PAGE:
Anyone else got orders for one of these?

Chris Railey

KNIFE MAKER
Its a Serbian chef knife. I forged it out this weekend to fill an order from a repeat customer. It was a lot of hammering but the profile is decent. The customer wants it left rough as possible with scale and hammer marks.
328FC368-6D1C-43C7-A599-580C1FE86A70.jpegF03A4B7F-02AC-42FF-8E9E-E438DAB92118.jpeg0BDA2094-A55C-4A40-A76D-424076D85CD8.jpeg
 
Last edited:

Jon Buescher

Well-Known Member
I thought about making one for me just to see if I like it, I think I have a hunk of leaf spring that would work for it, just needs some hammering, lots of hammering
 
Last edited:

Chris Railey

KNIFE MAKER
After holding the one I forged I think I will forge me a thinner one maybe down to 3/16 at the spine. I can see a benefit like a Nakiri you cut then scoop into the bowl.
 

Chris Railey

KNIFE MAKER
To each his own but I wouldn't want to see my name on one of those.

Doug
I do not disagree but my name goes on a project based on the quality of the results. If it turns out within my standards it will get my mark if it does not it will not leave my shop. I have a bit of a local reputation for being able to make almost anything. You need a draw knife. call Chris. You need a miner's candlestick call Chris. S-hooks? No problem...Old school tent stakes, got it...Weird over fat cleaver knife thingy...call Chris. I look upon it as a challenge, believe me drawing out that width with a hammer only was a challenge. As you said, to each his own.
 

John Wilson

Well-Known Member
It’s actually a sound design for the kitchen. Look no further than the Chinese chef knife, which can easily be confused for a butcher’s meat cleaver, but is typically very thin and light weight. Of course knives vary, but the idea is not to hack quarters of meat but instead to process piles of chicken, pork, and vegetables into chunks for stir fry and soups.

An extremely tall blade is a godsend for large vegetables like cabbage and bundles of wild onion, etc. If you want to be blown away, look up old Martin Yan videos (Remember the PBS show “Yan Can Cook”?) I used to love watching Martin Yan break down a chicken in 6 seconds with a chinese cleaver.

As far as the Serbian knife fad, the ultra rustic look is part of the allure. You can always make a fancy one, but there are lots of people who want a knife that looks, shall we say, “most definitely hand made”.
 

Gliden07

Well-Known Member
It’s actually a sound design for the kitchen. Look no further than the Chinese chef knife, which can easily be confused for a butcher’s meat cleaver, but is typically very thin and light weight. Of course knives vary, but the idea is not to hack quarters of meat but instead to process piles of chicken, pork, and vegetables into chunks for stir fry and soups.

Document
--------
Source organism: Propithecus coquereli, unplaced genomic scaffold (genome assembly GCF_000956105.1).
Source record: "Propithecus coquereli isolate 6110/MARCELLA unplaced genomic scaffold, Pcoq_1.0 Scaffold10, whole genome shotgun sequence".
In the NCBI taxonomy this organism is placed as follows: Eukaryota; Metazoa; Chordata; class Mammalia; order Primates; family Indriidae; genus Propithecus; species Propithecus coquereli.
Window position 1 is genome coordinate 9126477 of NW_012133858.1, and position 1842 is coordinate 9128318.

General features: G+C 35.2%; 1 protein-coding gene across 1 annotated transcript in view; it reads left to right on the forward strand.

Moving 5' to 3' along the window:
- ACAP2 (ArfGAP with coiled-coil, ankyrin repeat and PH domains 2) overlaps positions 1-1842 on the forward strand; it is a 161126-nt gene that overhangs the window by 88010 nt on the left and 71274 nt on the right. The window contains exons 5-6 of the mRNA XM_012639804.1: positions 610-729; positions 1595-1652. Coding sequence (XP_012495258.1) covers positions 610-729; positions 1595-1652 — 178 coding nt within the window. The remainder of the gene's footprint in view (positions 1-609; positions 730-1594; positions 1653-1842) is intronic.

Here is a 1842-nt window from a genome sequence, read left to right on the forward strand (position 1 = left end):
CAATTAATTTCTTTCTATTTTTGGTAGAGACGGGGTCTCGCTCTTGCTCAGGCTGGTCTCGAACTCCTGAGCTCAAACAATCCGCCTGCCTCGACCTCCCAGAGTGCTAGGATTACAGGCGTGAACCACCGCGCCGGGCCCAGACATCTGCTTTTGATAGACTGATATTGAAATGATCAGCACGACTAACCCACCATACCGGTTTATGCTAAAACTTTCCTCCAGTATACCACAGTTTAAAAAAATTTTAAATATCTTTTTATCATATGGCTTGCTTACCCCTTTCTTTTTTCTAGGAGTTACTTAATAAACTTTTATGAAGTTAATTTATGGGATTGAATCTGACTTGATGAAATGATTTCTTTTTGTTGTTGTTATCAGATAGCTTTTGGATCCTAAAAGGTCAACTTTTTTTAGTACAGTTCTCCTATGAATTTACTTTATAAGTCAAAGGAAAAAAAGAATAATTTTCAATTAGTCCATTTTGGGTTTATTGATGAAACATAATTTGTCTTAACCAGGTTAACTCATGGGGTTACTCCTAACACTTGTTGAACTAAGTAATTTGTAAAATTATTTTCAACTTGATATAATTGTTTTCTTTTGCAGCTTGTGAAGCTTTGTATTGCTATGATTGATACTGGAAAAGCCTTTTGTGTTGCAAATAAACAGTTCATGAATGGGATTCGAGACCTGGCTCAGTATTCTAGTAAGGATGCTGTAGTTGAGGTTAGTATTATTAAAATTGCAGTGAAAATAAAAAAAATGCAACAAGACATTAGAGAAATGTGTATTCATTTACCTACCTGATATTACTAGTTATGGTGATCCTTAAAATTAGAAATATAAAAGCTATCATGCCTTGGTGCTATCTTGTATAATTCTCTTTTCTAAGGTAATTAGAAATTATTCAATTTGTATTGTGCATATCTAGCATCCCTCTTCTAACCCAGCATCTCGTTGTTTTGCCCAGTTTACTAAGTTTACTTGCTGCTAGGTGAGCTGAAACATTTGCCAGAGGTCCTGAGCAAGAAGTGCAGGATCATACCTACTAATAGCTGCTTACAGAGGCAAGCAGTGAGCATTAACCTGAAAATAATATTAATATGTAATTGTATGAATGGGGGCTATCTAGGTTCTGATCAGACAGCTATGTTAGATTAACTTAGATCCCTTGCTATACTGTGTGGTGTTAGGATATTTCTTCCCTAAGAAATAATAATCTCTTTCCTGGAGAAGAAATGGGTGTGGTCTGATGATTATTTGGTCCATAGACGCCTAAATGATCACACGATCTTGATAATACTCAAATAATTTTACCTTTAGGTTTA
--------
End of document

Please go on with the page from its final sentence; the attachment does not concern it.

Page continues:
An extremely tall blade is a godsend for large vegetables like cabbage and bundles of wild onion, etc. If you want to be blown away, look up old Martin Yan videos (Remember the PBS show “Yan Can Cook”?) I used to love watching Martin Yan break down a chicken in 6 seconds with a chinese cleaver.

As far as the Serbian knife fad, the ultra rustic look is part of the allure. You can always make a fancy one, but there are lots of people who want a knife that looks, shall we say, “most definitely hand made”.
Martin Yan had unbelievable knife skills!! A joy to watch!!
 

John Wilson

Well-Known Member
That was part of the request. He even wants the hammer marks left in it. I had to turn my peen a little to make the noticeable hammer marks on purpose. Like Doug said, to each his own.
Working on three knives right now with exactly that request. Customer wants noticeable hammer marks. I did the same- I layed the hammer over and pounded the life out of them just in case I had to grind more than I expected. Hey- the things we do for friends.
 

Chris Railey

KNIFE MAKER
Working on three knives right now with exactly that request. Customer wants noticeable hammer marks. I did the same- I layed the hammer over and pounded the life out of them just in case I had to grind more than I expected. Hey- the things we do for friends.
Yeah, I spent like two years working on hammer technic so I could leave very few hammer marks only to have people ask me to put them back. In old school blacksmith work hammer marks were considered sloppy work and many apprentices spent a lot of time on the rear end of a file removing them. Funny how things change.
 
Top